Benefits of improving sustainability in this sector
Refurbishing arts buildings to make them more energy efficient not only reduces energy consumption and therefore, the harmful emissions generated during the energy production process but also reduces the associated operational costs.
The aim of sustainability is to rely as much as possible on renewable energy sources. From solar cells and passive heating and cooling systems, to water recycling and waste separation, there are numerous ways to reduce reliance on non-renewable energy sources.
It’s equally important to consume any energy as efficiently as possible. Energy-efficient LEDs, for example, require far less electricity than traditional lighting methods. In a sector that relies heavily on lighting, it’s vital to reduce reliance on this type of energy consumption. With rising electricity, gas and oil prices, there is both an environmental and financial urgency to take action.
Refurbishing arts buildings to a good standard of sustainable design not only enables running costs to be reduced but also renders the internal environment more comfortable for its users. Thermal comfort is an important benefit. From draught-proofing doors to upgrading windows or installing high quality insulation, there are several ways to help retain heat and reduce the need for central heating. Smart heating systems can be installed to ensure heat is only generated at the appropriate time and in the ideal areas.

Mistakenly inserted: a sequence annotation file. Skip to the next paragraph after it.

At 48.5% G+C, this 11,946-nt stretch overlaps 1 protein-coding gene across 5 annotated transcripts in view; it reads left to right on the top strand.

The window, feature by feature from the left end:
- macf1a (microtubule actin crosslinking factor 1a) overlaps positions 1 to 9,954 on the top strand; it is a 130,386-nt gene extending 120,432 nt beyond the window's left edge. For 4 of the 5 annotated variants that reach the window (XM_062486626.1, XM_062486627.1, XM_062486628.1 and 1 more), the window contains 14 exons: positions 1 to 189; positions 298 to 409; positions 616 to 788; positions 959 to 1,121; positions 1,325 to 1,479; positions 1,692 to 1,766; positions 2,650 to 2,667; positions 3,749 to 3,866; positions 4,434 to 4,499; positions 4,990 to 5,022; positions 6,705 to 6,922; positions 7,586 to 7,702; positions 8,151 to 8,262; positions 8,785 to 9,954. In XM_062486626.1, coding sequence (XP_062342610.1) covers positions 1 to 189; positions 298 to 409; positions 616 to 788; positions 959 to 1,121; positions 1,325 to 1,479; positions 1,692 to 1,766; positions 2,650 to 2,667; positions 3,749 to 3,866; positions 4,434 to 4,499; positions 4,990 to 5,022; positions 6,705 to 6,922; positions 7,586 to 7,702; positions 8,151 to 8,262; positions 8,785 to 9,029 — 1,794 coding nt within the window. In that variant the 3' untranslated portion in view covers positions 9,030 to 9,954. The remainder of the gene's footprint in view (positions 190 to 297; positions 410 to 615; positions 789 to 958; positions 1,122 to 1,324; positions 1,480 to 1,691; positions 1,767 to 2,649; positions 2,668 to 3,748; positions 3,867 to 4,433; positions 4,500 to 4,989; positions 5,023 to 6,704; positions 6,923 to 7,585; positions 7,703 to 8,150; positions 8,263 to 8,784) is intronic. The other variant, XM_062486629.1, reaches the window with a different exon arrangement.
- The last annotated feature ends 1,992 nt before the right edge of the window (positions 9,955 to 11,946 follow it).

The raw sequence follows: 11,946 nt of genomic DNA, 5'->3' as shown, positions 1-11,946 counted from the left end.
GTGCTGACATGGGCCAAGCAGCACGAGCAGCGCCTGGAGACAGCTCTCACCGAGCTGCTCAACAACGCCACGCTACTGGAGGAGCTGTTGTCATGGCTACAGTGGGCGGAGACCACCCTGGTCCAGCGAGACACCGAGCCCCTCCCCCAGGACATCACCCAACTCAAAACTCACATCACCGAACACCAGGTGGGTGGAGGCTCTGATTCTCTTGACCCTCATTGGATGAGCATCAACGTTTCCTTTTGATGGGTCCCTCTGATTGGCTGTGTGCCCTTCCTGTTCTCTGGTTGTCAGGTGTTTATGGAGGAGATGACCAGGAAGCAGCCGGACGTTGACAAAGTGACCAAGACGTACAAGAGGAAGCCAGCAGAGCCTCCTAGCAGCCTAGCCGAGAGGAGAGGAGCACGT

A sustainable building will also be well-ventilated. Several passive measures are used to effectively provide fresh air to shared arts spaces. Mechanical Ventilation with Heat Recovery (MVHR) is an advanced, low energy system which ensures constant internal temperatures. The Royal Shakespeare Company’s costume workshop is being developed to operate using both passive and MVHR to achieve thermal comfort and minimise energy consumption and costs.
Taking a holistic approach to refurbishment is the ideal way to implement sustainability measures. Acoustics design is an important factor for many arts buildings. From creating a noise-controlled environment to optimising the acoustic range in a theatre, sustainability refurbishments also incorporate designs to help improve the acoustics of the space.
The influence of the creative community
Many arts organisations are committed to environmental sustainability in all aspects of their work. From responsible procurement and recycling policies to encouraging the use of public transport, there are numerous ways in which arts organisations can improve their sustainability.
In addition to exploiting green construction processes and sustainable architecture, the new Tara Theatre boasts an active recycling policy which includes the reusing of sets. The Theatre also sells locally produced supplies in its bar and encourages theatregoers to select paperless tickets when purchasing.
The growing momentum to improve sustainability in art has come from individuals within the creative community, all eager to make a difference. While the arts sector may not be the largest contributor to carbon emissions, its ability to influence is extremely significant. With a wide reach, the creative community can use its skills to influence and show audiences and other organisations what is possible.